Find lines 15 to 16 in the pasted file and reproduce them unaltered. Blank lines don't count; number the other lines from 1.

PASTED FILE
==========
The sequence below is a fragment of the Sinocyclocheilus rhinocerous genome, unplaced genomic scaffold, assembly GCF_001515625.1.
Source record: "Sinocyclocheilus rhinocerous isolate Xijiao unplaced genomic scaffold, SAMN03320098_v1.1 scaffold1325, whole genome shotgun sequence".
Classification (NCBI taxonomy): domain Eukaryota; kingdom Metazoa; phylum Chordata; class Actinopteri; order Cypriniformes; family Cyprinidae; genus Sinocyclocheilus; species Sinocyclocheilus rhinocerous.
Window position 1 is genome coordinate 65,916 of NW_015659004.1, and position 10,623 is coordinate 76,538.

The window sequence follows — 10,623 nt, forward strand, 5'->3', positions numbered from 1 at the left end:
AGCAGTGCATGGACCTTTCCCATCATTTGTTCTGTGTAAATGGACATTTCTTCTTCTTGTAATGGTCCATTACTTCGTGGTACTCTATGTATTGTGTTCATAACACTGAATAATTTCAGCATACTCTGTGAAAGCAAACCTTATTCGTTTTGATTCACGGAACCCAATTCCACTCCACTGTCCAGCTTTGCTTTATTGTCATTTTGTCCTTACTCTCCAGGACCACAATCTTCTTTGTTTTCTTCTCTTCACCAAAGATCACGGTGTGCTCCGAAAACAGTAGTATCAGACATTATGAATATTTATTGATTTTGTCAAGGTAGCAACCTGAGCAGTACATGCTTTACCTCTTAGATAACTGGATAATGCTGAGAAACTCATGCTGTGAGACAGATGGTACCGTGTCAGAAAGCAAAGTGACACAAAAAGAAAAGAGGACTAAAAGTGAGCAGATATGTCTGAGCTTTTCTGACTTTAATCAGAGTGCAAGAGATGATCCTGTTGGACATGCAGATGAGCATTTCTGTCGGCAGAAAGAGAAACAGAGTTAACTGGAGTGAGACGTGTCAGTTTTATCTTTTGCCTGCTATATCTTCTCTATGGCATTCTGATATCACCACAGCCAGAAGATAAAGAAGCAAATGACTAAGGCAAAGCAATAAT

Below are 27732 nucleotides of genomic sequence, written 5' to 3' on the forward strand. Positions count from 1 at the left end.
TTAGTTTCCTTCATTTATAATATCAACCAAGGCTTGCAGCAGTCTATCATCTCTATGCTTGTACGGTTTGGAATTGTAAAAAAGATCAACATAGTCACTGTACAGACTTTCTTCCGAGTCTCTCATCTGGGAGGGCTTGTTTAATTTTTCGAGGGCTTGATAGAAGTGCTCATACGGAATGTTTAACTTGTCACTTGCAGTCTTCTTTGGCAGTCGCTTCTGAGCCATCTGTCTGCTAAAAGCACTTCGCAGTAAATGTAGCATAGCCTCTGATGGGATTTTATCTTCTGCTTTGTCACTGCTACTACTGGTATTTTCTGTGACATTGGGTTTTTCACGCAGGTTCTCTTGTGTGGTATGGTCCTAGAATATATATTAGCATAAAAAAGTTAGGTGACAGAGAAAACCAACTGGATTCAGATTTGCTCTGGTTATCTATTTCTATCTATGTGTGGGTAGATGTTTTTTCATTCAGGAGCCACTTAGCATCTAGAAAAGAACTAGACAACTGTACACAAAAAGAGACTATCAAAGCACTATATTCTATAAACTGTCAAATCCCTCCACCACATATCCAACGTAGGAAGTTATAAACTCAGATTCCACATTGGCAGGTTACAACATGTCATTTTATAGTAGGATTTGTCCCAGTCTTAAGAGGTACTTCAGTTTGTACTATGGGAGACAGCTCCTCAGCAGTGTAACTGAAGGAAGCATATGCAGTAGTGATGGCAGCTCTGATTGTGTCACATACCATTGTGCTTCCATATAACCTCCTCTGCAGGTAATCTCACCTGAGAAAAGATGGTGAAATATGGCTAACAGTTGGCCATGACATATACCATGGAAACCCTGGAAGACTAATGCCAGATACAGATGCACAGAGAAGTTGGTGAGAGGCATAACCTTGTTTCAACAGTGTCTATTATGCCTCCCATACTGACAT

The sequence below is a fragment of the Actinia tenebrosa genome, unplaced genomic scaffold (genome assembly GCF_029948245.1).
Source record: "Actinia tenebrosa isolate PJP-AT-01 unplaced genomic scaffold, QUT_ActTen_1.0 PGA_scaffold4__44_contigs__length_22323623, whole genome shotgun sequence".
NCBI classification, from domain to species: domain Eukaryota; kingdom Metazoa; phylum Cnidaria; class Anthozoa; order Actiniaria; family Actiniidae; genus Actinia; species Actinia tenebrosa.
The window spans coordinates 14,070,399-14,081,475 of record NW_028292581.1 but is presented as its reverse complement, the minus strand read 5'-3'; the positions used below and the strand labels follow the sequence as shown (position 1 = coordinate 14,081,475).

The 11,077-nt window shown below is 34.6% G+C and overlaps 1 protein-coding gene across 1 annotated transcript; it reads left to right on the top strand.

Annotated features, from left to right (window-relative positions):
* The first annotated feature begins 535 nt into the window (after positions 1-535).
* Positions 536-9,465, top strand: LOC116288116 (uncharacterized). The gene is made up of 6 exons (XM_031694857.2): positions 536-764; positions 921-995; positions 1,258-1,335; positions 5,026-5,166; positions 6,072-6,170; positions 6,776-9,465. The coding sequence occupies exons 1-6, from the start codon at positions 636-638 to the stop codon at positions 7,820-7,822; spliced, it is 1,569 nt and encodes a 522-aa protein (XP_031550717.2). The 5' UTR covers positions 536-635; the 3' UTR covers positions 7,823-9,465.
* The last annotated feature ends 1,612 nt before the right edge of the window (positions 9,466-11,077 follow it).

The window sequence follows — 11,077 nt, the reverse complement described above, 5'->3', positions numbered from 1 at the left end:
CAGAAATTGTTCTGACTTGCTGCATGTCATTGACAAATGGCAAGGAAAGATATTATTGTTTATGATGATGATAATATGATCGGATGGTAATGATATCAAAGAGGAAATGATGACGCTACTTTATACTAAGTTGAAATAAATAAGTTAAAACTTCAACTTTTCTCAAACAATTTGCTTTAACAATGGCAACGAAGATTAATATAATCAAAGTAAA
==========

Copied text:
* The first annotated feature begins 535 nt into the window (after positions 1-535).
* Positions 536-9,465, top strand: LOC116288116 (uncharacterized). The gene is made up of 6 exons (XM_031694857.2): positions 536-764; positions 921-995; positions 1,258-1,335; positions 5,026-5,166; positions 6,072-6,170; positions 6,776-9,465. The coding sequence occupies exons 1-6, from the start codon at positions 636-638 to the stop codon at positions 7,820-7,822; spliced, it is 1,569 nt and encodes a 522-aa protein (XP_031550717.2). The 5' UTR covers positions 536-635; the 3' UTR covers positions 7,823-9,465.